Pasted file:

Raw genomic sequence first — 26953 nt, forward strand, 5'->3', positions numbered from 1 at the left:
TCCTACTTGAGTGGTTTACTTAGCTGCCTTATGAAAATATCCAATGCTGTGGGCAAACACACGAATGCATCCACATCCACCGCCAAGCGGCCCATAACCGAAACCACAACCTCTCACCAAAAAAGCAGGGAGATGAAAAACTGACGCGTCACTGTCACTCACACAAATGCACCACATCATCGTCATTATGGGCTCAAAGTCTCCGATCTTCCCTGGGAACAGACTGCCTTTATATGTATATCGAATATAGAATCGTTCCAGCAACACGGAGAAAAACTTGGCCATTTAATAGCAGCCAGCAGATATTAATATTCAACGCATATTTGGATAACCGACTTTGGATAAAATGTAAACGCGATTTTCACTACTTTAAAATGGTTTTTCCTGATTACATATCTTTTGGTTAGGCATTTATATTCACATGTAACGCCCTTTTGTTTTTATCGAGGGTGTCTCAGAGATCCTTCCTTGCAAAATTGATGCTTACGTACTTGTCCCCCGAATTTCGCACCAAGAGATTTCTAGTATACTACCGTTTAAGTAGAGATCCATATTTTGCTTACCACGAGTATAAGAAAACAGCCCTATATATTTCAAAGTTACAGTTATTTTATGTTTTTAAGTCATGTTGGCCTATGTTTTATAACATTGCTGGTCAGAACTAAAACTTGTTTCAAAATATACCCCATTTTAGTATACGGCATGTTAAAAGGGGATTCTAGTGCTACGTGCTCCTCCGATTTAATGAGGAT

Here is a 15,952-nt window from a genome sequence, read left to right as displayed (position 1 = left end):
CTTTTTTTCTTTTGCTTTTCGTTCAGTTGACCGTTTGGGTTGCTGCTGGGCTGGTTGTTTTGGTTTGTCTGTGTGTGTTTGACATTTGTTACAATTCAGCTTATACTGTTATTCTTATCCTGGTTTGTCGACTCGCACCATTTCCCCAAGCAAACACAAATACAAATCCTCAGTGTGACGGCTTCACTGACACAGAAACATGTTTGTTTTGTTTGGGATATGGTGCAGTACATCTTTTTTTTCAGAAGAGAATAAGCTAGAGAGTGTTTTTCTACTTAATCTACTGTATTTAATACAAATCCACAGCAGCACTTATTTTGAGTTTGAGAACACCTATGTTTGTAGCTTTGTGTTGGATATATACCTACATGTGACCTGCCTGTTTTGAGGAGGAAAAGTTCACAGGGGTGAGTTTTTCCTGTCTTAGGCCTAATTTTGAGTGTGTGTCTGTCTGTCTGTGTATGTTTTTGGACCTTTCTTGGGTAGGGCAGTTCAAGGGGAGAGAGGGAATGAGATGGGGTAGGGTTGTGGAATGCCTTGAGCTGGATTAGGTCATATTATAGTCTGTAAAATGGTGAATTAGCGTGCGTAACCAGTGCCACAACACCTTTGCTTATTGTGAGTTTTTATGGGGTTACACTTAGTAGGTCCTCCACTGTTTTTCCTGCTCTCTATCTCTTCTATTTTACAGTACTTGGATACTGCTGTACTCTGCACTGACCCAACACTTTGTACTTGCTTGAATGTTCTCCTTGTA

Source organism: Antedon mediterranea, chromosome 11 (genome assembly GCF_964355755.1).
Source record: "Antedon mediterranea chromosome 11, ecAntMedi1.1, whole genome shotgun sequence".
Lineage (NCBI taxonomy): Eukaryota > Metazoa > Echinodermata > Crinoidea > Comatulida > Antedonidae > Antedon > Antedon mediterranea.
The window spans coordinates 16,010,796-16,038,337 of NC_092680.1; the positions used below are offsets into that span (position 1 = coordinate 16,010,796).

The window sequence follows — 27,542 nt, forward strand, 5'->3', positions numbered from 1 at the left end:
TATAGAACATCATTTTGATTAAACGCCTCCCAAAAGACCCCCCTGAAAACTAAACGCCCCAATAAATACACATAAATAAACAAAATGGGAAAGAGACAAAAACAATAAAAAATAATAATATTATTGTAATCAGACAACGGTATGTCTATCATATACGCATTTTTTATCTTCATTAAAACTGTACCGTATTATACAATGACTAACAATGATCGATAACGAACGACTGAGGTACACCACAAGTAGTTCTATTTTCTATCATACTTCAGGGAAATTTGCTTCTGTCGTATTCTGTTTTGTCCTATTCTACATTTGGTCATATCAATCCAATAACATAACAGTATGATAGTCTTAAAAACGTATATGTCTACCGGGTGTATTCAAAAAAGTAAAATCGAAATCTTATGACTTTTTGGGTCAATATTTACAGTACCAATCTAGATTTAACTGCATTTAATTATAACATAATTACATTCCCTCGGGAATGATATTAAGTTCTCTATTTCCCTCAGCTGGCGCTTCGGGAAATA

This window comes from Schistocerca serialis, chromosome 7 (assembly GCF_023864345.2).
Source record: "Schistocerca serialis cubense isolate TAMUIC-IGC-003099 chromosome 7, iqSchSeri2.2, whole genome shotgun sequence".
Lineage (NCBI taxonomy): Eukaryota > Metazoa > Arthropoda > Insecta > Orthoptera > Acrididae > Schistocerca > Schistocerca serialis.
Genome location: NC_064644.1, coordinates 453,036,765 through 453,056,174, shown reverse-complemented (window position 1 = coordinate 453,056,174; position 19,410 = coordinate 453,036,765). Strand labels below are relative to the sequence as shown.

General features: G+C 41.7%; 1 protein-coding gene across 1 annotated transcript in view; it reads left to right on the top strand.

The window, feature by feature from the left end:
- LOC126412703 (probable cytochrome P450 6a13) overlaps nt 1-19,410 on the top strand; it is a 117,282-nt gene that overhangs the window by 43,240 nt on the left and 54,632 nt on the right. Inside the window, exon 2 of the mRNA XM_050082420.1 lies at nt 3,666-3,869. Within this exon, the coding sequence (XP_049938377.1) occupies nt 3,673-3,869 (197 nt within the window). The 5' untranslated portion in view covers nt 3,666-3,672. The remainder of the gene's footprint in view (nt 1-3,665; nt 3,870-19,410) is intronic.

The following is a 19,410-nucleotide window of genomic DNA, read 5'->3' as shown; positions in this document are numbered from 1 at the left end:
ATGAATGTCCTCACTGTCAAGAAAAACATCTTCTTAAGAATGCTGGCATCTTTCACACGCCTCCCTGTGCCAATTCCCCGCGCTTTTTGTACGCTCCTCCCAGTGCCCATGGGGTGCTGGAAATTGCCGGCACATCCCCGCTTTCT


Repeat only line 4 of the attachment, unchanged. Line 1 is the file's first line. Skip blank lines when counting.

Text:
CTTTTTTTCTTTTGCTTTTCGTTCAGTTGACCGTTTGGGTTGCTGCTGGGCTGGTTGTTTTGGTTTGTCTGTGTGTGTTTGACATTTGTTACAATTCAGCTTATACTGTTATTCTTATCCTGGTTTGTCGACTCGCACCATTTCCCCAAGCAAACACAAATACAAATCCTCAGTGTGACGGCTTCACTGACACAGAAACATGTTTGTTTTGTTTGGGATATGGTGCAGTACATCTTTTTTTTCAGAAGAGAATAAGCTAGAGAGTGTTTTTCTACTTAATCTACTGTATTTAATACAAATCCACAGCAGCACTTATTTTGAGTTTGAGAACACCTATGTTTGTAGCTTTGTGTTGGATATATACCTACATGTGACCTGCCTGTTTTGAGGAGGAAAAGTTCACAGGGGTGAGTTTTTCCTGTCTTAGGCCTAATTTTGAGTGTGTGTCTGTCTGTCTGTGTATGTTTTTGGACCTTTCTTGGGTAGGGCAGTTCAAGGGGAGAGAGGGAATGAGATGGGGTAGGGTTGTGGAATGCCTTGAGCTGGATTAGGTCATATTATAGTCTGTAAAATGGTGAATTAGCGTGCGTAACCAGTGCCACAACACCTTTGCTTATTGTGAGTTTTTATGGGGTTACACTTAGTAGGTCCTCCACTGTTTTTCCTGCTCTCTATCTCTTCTATTTTACAGTACTTGGATACTGCTGTACTCTGCACTGACCCAACACTTTGTACTTGCTTGAATGTTCTCCTTGTA